Accessory dwelling units, also referred to as ADUs and “granny flats,” have been available in California only as rentals. But a new law, Assembly Bill 1033, is giving Californians the opportunity to buy and sell them as condominiums.
ADUs come in all shapes and sizes — for example, a converted garage, a small home in the backyard, or, as often seen in San Francisco, an unused portion of the main house, said Assemblyman Phil Ting (D-San Francisco), who drafted the legislation.
Under AB 1033, which was signed into law this week, property owners in participating cities will be able to construct an ADU on their land and sell it separately, following the same rules that apply to condominiums. It gives homeowners more options for building on their property, and “the hope is, it would create more homeownership,” said Ting.
Under the new law, local governments need to opt in to the ADU-as-condominium approach for it to be an option in their cities.
Here’s how the new rules will work in participating cities:
As with new condominiums, homeowners building ADUs must notify the local utilities, including water, sewer, gas and electric, of the creation and separate conveyance of the unit. Each property will also have to form a homeowners association to assess dues to cover the cost of caring for the property’s exterior and shared spaces, such as the driveway, a pool or a common roof.
Similar to condominiums on one property, the home and the ADU will have two different property taxes, Ting said.
He says he believes that many of the initial ADUs going through this process will be sold to the family members or close friends of the homeowner.
“And then as people are more comfortable with this and you see more ADUs being sold, and it’s more prevalent, then I could see this being more of a traditional real estate transaction,” he said.
Meredith Stowers, a loan officer at CrossCountry Mortgage in San Diego who specializes in ADUs, said AB 1033 benefits both homeowners and new buyers.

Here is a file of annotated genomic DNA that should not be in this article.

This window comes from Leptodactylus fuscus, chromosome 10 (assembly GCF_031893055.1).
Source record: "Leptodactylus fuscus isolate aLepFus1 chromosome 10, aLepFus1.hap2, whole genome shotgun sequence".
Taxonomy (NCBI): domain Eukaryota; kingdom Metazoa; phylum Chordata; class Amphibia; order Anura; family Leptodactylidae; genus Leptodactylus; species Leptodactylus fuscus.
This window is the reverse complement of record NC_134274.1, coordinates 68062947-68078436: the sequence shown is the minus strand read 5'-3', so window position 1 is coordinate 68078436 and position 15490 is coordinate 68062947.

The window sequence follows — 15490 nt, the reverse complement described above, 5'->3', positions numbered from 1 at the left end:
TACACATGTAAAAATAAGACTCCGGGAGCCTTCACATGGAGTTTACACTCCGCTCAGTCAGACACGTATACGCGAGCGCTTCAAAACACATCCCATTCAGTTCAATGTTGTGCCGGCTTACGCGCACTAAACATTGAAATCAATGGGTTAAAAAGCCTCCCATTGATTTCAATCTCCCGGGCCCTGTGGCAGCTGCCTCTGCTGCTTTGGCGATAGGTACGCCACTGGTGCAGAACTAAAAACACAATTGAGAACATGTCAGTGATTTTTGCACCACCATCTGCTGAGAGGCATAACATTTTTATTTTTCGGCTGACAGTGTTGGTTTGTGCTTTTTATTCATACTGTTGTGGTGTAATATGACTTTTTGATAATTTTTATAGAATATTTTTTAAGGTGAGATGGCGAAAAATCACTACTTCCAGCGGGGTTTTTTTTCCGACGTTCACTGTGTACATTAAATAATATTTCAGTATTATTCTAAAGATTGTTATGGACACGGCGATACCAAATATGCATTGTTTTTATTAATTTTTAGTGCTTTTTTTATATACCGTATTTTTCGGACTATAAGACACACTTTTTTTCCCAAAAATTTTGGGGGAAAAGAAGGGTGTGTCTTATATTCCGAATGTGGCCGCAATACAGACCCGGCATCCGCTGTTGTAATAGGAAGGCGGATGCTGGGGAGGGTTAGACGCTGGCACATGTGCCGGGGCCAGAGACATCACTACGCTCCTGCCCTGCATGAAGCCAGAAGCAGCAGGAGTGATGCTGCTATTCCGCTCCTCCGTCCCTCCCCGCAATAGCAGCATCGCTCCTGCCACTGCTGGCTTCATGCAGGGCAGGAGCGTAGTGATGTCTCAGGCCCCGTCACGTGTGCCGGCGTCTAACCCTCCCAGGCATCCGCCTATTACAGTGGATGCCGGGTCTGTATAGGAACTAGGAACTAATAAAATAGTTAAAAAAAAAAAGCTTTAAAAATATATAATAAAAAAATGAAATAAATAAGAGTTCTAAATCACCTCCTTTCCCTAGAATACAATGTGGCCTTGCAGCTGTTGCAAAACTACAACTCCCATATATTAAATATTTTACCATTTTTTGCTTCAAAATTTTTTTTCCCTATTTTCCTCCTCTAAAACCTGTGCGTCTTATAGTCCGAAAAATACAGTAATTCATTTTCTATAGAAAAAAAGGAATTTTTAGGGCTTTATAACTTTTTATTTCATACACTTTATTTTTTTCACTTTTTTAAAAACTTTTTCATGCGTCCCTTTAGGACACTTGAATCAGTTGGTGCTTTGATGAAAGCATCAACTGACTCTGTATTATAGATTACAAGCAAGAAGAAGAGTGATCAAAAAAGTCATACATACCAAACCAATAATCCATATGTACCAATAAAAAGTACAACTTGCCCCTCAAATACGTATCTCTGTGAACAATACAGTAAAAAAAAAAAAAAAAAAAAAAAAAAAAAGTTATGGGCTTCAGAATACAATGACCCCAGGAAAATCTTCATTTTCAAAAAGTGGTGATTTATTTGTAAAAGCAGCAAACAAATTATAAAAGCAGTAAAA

“The typical homeowners we see are retirees who have long since paid off their mortgage, but are maybe living on a pittance of Social Security and meager retirement funds,” she said.
Under this law, the retirees can earn supplemental income and young families can buy an affordable starter home.
Stowers said the problem that retirees are facing is that, “after so many years of loan modifications in high rates, it doesn’t make financial sense for the retiree to move out of their home.”
She argues it’s more expensive for them to downsize to a smaller house, and this new piece of legislation opens opportunities for retirees to leverage the equity they’ve built up in their homes while also creating affordable housing.
“We’re even seeing some retirees add ADUs in their backyard that they then move into and potentially selling off their home,” she said.
Selling ADUs as condominiums is having success in places such as Oregon, Texas and Seattle.
When Seattle removed regulatory barriers that discouraged property owners from constructing ADUs in 2019, the city issued nearly 1,000 ADU permits, more than four times the number permitted in 2018, according to a report released in March.
The report also found that in 2022, the city permitted 437 attached ADUs and 551 detached ADUs, which it referred to as backyard cottages. Just under half were on sites with multiple ADUs and one-third were part of a development that included a new single-family residence.
Included in the report were sample sales for neighbor residential parcels with detached ADUs, reporting that a unit of more than 1,000 square feet sold for an average of anywhere between $500,000 to $800,000.